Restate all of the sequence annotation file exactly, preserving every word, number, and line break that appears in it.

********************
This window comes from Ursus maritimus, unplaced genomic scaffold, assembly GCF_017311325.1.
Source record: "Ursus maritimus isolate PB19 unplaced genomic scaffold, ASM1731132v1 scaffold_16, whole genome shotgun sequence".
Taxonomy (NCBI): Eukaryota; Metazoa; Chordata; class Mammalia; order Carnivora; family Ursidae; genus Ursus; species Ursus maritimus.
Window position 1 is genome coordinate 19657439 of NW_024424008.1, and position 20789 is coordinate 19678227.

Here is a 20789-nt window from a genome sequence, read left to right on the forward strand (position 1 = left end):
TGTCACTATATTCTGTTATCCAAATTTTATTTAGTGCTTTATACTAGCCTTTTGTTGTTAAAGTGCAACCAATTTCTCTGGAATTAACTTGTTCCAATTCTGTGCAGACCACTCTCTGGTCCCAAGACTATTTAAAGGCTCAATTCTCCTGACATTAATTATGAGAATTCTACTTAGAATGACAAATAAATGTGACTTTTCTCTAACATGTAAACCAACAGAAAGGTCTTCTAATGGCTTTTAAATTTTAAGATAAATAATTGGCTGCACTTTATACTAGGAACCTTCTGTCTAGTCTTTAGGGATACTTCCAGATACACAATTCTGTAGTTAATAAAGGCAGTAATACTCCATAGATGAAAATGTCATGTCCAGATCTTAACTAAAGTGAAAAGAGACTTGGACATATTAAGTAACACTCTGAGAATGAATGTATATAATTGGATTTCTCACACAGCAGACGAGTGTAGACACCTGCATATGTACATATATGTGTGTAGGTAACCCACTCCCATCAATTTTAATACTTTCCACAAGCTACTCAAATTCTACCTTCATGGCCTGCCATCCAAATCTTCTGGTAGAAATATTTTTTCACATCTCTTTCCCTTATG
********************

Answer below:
This window comes from Ursus maritimus, unplaced genomic scaffold, assembly GCF_017311325.1.
Source record: "Ursus maritimus isolate PB19 unplaced genomic scaffold, ASM1731132v1 scaffold_16, whole genome shotgun sequence".
Taxonomy (NCBI): Eukaryota; Metazoa; Chordata; class Mammalia; order Carnivora; family Ursidae; genus Ursus; species Ursus maritimus.
Window position 1 is genome coordinate 19657439 of NW_024424008.1, and position 20789 is coordinate 19678227.

Here is a 20789-nt window from a genome sequence, read left to right on the forward strand (position 1 = left end):
TGTCACTATATTCTGTTATCCAAATTTTATTTAGTGCTTTATACTAGCCTTTTGTTGTTAAAGTGCAACCAATTTCTCTGGAATTAACTTGTTCCAATTCTGTGCAGACCACTCTCTGGTCCCAAGACTATTTAAAGGCTCAATTCTCCTGACATTAATTATGAGAATTCTACTTAGAATGACAAATAAATGTGACTTTTCTCTAACATGTAAACCAACAGAAAGGTCTTCTAATGGCTTTTAAATTTTAAGATAAATAATTGGCTGCACTTTATACTAGGAACCTTCTGTCTAGTCTTTAGGGATACTTCCAGATACACAATTCTGTAGTTAATAAAGGCAGTAATACTCCATAGATGAAAATGTCATGTCCAGATCTTAACTAAAGTGAAAAGAGACTTGGACATATTAAGTAACACTCTGAGAATGAATGTATATAATTGGATTTCTCACACAGCAGACGAGTGTAGACACCTGCATATGTACATATATGTGTGTAGGTAACCCACTCCCATCAATTTTAATACTTTCCACAAGCTACTCAAATTCTACCTTCATGGCCTGCCATCCAAATCTTCTGGTAGAAATATTTTTTCACATCTCTTTCCCTTATG